Wednesday, July 30, 2014
I glanced at the novel I'd been working on forever (it seems).
It was not good.
Actually, it was disheartening .
The concept is fine. Some of the action sequences work well, as do some of the sections of dialogue. But parts of the story are dated - not surprising because I started it so long ago. The transitions and descriptive details are often weak. It's too preachy - dwelling too much on the ideas and not developed as a story. Sort of like those bad but sincere Christian movies.
It may still see the light of day, but boy, would it need work. Perhaps I need to take it to a workshop for guidance.
I've had far more success with poetry and plays. Maybe those are what I need to focus more on.
I certainly seem to have the attention span for shorter works; I get bored when dealing with long pieces or sustained efforts. Perhaps that's one reason why I was successful as a journalist.
Pax et bonum
My summer's work has not followed the path I set.
I simply could not figure out how to post to Hubpages site - and haven't put the extra work in to do so. People do figure it out, but I am not very computer savvy, and I simply gave up. It's still out there, but for now not a priority.
There was work around the house to do. I've gotten some done; rain interfered with my big project of the summer, painting the back fence. Still time for that one - if I get some dry weather.
My school reading has not gone as far as I would like as I've allowed myself to get distracted too easily. Plus, I still don't know all the courses I'm teaching this fall. The uncertainty is due to growing enrollment and a new employee yet to be hired; my classes depend on what that new person can teach. I know three of my classes for certain, and I'm in good shape for them. But I may have one or two other courses, with all the necessary preparation and reading. I've read books for both; but there are other books I may or may not have to read, so I've stumbled. Do I read this book, or don't I need to?
At least I have a job. But given the craziness and uncertainty of this past spring, I feel unsettled. I keep wondering if somehow things will fall apart before the school year begins and I'll end up out of work.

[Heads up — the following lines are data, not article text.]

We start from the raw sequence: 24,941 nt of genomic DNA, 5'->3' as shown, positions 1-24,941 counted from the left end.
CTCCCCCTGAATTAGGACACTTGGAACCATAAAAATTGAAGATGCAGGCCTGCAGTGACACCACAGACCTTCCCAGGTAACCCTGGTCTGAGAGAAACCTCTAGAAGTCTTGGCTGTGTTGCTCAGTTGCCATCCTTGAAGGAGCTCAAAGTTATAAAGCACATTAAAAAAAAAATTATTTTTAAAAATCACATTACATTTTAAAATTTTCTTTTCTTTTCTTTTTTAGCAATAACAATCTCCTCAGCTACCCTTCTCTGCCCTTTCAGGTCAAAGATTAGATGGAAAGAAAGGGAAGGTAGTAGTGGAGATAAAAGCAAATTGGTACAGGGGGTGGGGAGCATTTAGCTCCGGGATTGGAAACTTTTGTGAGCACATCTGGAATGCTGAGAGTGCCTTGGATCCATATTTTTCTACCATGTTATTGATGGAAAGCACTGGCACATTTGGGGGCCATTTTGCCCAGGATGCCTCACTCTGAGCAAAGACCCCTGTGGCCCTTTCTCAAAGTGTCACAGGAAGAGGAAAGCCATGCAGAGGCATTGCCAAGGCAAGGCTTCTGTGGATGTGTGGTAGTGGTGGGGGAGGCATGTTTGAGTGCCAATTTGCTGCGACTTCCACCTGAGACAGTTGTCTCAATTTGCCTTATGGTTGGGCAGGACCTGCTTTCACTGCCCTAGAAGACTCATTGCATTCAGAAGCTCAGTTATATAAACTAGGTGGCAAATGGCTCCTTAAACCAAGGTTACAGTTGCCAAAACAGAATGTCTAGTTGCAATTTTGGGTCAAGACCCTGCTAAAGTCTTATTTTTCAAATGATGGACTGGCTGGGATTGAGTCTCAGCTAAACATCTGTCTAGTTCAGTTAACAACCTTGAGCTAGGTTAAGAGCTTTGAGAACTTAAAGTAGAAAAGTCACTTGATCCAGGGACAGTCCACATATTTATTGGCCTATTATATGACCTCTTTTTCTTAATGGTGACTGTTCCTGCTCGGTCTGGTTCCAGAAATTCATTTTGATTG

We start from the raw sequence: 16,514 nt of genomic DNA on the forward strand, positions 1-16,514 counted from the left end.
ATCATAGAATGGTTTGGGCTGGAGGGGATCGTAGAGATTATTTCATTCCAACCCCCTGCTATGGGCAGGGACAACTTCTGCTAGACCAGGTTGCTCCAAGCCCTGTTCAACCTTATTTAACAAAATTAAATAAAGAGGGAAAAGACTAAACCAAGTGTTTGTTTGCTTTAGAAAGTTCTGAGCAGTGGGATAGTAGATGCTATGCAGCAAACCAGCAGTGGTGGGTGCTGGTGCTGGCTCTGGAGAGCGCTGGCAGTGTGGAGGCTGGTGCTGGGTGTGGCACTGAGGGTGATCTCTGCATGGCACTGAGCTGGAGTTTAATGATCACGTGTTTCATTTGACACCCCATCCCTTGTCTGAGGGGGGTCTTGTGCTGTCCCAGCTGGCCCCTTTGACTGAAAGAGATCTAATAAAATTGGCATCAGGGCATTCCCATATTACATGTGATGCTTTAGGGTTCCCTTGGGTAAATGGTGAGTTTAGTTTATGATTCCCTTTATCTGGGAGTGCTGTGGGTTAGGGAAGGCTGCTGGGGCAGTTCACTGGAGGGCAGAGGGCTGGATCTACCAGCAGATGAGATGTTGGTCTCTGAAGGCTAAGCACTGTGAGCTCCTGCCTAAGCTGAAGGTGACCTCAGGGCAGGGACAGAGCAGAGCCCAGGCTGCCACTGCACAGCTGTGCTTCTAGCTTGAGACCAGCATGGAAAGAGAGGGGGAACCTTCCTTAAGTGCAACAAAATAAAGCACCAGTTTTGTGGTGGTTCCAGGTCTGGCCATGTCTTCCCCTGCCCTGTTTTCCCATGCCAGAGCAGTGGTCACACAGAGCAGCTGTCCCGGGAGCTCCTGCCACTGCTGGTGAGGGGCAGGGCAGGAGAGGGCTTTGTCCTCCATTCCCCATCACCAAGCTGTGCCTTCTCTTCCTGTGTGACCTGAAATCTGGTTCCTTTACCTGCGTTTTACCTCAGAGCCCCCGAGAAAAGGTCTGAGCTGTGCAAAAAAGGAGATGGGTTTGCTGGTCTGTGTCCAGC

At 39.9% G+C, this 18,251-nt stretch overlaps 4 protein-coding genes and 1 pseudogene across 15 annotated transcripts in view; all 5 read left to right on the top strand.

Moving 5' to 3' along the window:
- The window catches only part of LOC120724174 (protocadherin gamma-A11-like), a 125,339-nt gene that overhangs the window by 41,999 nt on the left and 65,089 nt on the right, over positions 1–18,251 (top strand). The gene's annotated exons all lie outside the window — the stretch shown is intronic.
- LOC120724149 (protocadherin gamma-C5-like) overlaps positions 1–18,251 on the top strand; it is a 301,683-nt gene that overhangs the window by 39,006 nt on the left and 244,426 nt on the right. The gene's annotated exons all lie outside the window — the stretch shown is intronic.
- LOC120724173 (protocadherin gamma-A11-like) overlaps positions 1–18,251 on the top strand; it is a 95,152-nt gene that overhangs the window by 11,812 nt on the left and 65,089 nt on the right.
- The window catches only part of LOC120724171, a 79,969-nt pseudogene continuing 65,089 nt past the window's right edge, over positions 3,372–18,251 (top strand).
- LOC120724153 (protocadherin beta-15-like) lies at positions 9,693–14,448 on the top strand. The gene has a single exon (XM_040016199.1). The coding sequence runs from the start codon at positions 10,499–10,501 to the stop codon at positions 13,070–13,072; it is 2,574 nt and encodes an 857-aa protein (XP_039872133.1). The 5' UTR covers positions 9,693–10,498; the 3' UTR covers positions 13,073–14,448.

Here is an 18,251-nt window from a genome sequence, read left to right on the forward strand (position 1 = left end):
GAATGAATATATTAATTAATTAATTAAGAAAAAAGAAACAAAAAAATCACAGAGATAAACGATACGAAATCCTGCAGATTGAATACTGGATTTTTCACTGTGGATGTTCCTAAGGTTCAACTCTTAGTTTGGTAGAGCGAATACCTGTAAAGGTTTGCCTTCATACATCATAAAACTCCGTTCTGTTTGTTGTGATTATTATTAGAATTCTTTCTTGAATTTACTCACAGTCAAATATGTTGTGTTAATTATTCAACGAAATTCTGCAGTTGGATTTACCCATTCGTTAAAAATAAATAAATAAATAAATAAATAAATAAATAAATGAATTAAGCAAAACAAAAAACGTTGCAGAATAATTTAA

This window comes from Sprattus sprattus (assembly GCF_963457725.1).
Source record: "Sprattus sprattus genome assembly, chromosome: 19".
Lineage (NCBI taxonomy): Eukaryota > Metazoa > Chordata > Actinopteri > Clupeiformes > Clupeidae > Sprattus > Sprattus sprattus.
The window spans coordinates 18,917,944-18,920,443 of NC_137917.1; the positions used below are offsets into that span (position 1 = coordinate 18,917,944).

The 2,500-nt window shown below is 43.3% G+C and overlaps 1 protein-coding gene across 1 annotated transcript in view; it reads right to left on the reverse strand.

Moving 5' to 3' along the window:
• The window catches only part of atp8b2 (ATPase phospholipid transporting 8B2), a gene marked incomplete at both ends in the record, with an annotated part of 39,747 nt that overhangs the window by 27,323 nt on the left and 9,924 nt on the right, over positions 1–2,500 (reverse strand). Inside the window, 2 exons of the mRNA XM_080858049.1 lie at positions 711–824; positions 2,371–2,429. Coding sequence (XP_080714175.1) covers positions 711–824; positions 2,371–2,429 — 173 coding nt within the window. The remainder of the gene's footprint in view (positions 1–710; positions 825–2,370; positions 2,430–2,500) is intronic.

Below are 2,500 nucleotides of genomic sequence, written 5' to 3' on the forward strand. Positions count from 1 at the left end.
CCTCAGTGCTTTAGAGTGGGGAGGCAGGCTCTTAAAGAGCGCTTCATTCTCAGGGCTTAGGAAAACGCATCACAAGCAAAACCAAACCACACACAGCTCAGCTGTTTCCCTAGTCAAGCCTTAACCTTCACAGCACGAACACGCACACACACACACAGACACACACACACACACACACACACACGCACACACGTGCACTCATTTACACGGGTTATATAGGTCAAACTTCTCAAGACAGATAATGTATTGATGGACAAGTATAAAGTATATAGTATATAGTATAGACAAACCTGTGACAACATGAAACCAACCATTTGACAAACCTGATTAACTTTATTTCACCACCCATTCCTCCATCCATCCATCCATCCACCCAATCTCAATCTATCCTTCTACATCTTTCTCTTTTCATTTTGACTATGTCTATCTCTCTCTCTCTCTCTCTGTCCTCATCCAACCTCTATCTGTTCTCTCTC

There was also that issue at church, leaving me with a sense of not fitting in there any more.
To be honest, I feel kind of adrift in life.
I need to pray more.
Pax et bonum
Saturday, July 26, 2014
There were a couple of Fox News shows I used to to watch some times - Fox and Friends in the morning while getting ready for Mass or work, and The Five while preparing/eating dinner. I didn't watch much of the other programming; too much of the same, and constant, sometime ludicrous, bashing of anything the Obama administration was doing (even though I strongly object to much of what that administration is doing!). I used to like Huckabee, but the timing of his show is not always convenient.
But last week a Fox reporter used the Lord's Name in vain. On camera. Yes, it was a stressful situation, but still, he used it.
Now he could have immediately apologized, said it was said in a moment of stress, and it would have been over. Given the situation, it would have been easy to move on. But either he did not, or he did and Fox News chose not to run it.
Now the Fox News anchors could have said something to apologize. They did not. .Even worse, Fox News kept running the clip. Blasphemy repeated.
I wrote immediately to the news department and some of news shows and anchors/commentators. I did so every day for a week.
Never got a response.
Meanwhile, being annoyed, I checked out other news sources. CNN was already a site I went to regularly, so I increased my watching of it. I also started watching BBC and Al Jazeera more. And in the car I tend to listen to NPR when not listening to EWTN or sports programming.
My news needs have been met.
So ... I not going to bother with Fox News on a regular basis. Oh, if something big breaks I might check out their reports - they cover things other American networks tend to ignore. But no more regular watching.
Pax et bonum
Monday, July 21, 2014
I was watching a Fox News report from Gaza during the beginning of the Israeli assault. There was the sound of a loud explosion and the reporter ducked and yelled out, "Jesus Christ," not as a prayer, but like an expletive.
That is blasphemy. A violation of the Second Commandment: Thou shalt not take the name of the Lord thy God in vain.
Now given the circumstances, I can sympathize with someone reacting unthinkingly out of fear, so while what he did was wrong, at least there were mitigating circumstances. What he should have done at that point is apologize for his language. It's possible he may have later and Fox did not carry it.
The larger fault lies with Fox News. They broadcast the comment, and did nothing to apologize for it. Again, as a live report it might have slipped through - but they should have then said something about it. They did not. Moreover, they broadcast the comment again later - unedited, unapologized for. There they clearly had some control. They seemed not to care.
There's no excuse for that.
It may be that they are totally oblivious as to the wrongness of the comment. Let's put it in a way the Fox folks might understand: Imagine if someone had similarly used the name of Mohamed. There would be an outcry, and maybe even a death threat against the person. The network would likely have said something. The reporter might even have faced suspension - or loss of job.
But since it was Jesus Christ, and it's a swear a lot of people use without thinking, it seems not to matter. Not to the folks at Fox, anyway.
Well it does to me.